Paramilitary intimidation has driven almost 500 people from their homes

Catholic families were forced to flee their homes at Cantrell Close in south Belfast last month following intimidation blamed on the UVF. Picture by Hugh Russell
Catholic families were forced to flee their homes at Cantrell Close in south Belfast last month following intimidation blamed on the UVF. Picture by Hugh Russell

ALMOST 500 people presented themselves as homeless in the past year as a result of paramilitary intimidation.

Figures obtained by The Irish News from the Housing Executive show that from April 2016 until March this year, a total of 477 people said paramilitaries had forced them from their homes.

It represents a 10 per cent increase on the total of 433 the previous year.

More than two-thirds of those affected in 2016/17 were awarded "full duty applicant status" and were accepted as being under genuine threat and in need of rehousing.

During the previous year there were 325 full duty applicants, up from 212 in 2011/12.

Recent months have also seen the high-profile case of Catholic families in the Cantrell Close 'shared housing' development in south Belfast being forced to flee their homes following threats blamed on the UVF.

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Green Party MLA Clare Bailey said the figures suggested a "significant increase" in intimidation which was "probably no surprise given the political vacuum we are in".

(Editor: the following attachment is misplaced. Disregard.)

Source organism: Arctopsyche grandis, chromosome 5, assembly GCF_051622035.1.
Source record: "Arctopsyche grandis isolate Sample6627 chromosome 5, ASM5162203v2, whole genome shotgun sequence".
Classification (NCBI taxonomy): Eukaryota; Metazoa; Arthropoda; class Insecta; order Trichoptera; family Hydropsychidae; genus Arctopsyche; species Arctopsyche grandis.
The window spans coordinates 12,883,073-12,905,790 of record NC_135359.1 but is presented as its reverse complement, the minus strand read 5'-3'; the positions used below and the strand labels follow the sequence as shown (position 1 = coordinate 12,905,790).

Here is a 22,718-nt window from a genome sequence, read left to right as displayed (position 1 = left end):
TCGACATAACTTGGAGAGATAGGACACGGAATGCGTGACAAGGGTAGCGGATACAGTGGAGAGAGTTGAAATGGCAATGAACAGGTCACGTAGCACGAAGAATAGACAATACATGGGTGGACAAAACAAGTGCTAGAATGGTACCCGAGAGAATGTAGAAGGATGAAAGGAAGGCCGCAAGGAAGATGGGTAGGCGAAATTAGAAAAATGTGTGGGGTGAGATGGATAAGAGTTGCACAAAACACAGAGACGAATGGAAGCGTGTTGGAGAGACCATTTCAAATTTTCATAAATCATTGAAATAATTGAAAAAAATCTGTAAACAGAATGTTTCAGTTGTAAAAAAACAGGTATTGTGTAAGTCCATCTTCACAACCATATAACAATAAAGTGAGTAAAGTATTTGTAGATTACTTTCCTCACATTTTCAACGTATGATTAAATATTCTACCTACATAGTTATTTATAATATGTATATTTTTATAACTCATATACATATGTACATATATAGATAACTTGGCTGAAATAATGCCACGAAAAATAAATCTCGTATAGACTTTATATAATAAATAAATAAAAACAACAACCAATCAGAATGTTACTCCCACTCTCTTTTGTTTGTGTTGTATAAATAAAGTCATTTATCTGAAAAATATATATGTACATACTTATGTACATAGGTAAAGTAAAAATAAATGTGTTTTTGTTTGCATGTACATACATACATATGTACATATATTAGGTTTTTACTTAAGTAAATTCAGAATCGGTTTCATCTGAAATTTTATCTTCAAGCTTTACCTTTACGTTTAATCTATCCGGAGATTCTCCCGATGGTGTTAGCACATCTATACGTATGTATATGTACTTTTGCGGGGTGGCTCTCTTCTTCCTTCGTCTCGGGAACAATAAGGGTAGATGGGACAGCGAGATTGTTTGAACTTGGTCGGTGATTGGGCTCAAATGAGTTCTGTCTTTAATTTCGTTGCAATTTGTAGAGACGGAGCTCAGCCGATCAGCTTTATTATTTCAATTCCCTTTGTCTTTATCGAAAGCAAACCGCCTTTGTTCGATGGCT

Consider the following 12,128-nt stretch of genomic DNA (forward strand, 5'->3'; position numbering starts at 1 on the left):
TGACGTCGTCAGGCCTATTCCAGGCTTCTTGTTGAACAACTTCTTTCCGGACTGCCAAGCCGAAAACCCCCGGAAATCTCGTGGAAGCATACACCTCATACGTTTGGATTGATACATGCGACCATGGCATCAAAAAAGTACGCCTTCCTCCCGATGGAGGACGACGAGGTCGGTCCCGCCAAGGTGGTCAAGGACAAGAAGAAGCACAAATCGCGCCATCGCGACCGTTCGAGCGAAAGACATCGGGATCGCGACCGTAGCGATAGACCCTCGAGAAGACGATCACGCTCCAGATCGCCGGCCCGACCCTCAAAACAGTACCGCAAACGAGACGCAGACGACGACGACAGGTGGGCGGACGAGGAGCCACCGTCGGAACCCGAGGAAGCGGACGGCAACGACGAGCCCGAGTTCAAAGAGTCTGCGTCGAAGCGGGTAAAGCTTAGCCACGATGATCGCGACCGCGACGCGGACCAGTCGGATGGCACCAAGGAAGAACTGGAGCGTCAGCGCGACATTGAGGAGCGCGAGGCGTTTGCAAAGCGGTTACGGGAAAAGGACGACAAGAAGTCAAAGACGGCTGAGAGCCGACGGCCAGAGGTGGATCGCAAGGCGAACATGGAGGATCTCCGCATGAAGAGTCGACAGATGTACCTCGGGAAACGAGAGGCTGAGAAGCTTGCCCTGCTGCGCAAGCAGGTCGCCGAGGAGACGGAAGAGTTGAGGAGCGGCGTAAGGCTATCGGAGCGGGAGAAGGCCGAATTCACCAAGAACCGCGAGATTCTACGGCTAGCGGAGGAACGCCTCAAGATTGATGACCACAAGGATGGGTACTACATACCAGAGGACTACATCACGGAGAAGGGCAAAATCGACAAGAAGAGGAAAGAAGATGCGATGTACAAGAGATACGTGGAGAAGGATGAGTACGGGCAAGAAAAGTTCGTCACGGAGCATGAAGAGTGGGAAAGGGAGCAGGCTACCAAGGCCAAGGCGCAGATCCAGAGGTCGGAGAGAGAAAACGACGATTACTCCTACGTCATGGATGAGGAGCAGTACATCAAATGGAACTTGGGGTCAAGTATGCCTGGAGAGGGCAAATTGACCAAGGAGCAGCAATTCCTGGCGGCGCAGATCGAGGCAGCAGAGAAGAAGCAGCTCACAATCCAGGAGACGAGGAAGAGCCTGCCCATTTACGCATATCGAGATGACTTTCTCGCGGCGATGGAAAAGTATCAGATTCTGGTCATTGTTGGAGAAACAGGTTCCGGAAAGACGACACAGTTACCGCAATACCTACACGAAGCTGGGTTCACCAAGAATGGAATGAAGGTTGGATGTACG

She said it was "further evidence, if it were needed, that we have far to go in tackling hate crime in Northern Ireland".

"We have no hate crime legislation and again, we need a minister in place, an executive in place," she said.

"I really do think all the statutory agencies and bodies need to respond in a more appropriate manner when this happens and they have a legal obligation to uphold people's human rights and that responsibility doesn't fall solely on government".

A spokeswoman for the Housing Executive said the number of applicants awarded intimidation points was "small in proportion" to the total number of people accepted as homeless.

"In 2016/17 the number of applicants who were accepted as statutory homeless was 11,889," she said.

"Of those, 387 were accepted as meeting the criteria for the award of intimidation points, representing 3.3 per cent. Of those, 310 were accepted as intimidation by reason of paramilitary, 2.6 per cent."

She added: "In 2016/17, 6,501 allocations of social housing were made to applicants awarded statutory homeless status. Of those, 360 allocations were to applicants who had intimidation points, 5.5 per cent of all such allocations.

"Of those 360 allocations, 286 were awarded intimidation on the basis of paramilitary intimidation, that’s 4.4 per cent".

A spokesman for the the Department for Communities - which is responsible for housing - said it "utterly condemns all forms of intimidation".

"It is unacceptable that individuals and families are faced with homelessness as a result of the actions of some in our society," he said.

"To assist those in this situation, the department is investing some £35 million per annum in vital support services including preventing homelessness and providing temporary accommodation.

"Over the last Programme for Government period, 7,669 new social homes were started against a target of 7,500.

"Over 1,600 new homes commenced last year with a further 1,750 planned to start this year.

"Future social housing delivery will be subject to decisions on capital allocations made by incoming ministers."